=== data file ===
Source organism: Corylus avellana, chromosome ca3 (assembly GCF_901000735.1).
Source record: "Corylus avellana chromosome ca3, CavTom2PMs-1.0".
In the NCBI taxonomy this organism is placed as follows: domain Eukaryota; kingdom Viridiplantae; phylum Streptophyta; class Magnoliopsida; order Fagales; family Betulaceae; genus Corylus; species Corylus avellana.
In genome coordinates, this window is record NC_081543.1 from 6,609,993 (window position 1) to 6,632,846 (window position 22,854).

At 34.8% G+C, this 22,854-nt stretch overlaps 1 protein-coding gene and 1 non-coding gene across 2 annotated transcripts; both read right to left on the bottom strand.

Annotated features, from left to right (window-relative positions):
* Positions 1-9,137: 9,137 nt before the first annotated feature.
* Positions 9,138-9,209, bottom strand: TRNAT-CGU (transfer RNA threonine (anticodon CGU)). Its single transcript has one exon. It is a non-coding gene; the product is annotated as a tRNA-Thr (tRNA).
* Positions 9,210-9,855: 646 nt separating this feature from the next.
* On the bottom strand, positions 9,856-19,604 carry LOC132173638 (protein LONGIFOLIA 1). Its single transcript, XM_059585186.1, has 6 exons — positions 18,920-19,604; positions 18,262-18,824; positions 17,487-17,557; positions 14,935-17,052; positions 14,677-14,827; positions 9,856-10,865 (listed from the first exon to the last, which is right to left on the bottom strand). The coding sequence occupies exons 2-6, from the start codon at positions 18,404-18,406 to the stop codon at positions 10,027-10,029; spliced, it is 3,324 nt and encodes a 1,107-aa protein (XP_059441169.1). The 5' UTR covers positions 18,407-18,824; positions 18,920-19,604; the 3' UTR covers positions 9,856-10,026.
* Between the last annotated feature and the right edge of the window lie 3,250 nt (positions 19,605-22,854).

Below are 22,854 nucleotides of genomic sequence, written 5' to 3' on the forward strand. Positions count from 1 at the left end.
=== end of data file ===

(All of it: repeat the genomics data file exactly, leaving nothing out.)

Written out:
Source organism: Corylus avellana, chromosome ca3 (assembly GCF_901000735.1).
Source record: "Corylus avellana chromosome ca3, CavTom2PMs-1.0".
In the NCBI taxonomy this organism is placed as follows: domain Eukaryota; kingdom Viridiplantae; phylum Streptophyta; class Magnoliopsida; order Fagales; family Betulaceae; genus Corylus; species Corylus avellana.
In genome coordinates, this window is record NC_081543.1 from 6,609,993 (window position 1) to 6,632,846 (window position 22,854).

At 34.8% G+C, this 22,854-nt stretch overlaps 1 protein-coding gene and 1 non-coding gene across 2 annotated transcripts; both read right to left on the bottom strand.

Annotated features, from left to right (window-relative positions):
* Positions 1-9,137: 9,137 nt before the first annotated feature.
* Positions 9,138-9,209, bottom strand: TRNAT-CGU (transfer RNA threonine (anticodon CGU)). Its single transcript has one exon. It is a non-coding gene; the product is annotated as a tRNA-Thr (tRNA).
* Positions 9,210-9,855: 646 nt separating this feature from the next.
* On the bottom strand, positions 9,856-19,604 carry LOC132173638 (protein LONGIFOLIA 1). Its single transcript, XM_059585186.1, has 6 exons — positions 18,920-19,604; positions 18,262-18,824; positions 17,487-17,557; positions 14,935-17,052; positions 14,677-14,827; positions 9,856-10,865 (listed from the first exon to the last, which is right to left on the bottom strand). The coding sequence occupies exons 2-6, from the start codon at positions 18,404-18,406 to the stop codon at positions 10,027-10,029; spliced, it is 3,324 nt and encodes a 1,107-aa protein (XP_059441169.1). The 5' UTR covers positions 18,407-18,824; positions 18,920-19,604; the 3' UTR covers positions 9,856-10,026.
* Between the last annotated feature and the right edge of the window lie 3,250 nt (positions 19,605-22,854).

Below are 22,854 nucleotides of genomic sequence, written 5' to 3' on the forward strand. Positions count from 1 at the left end.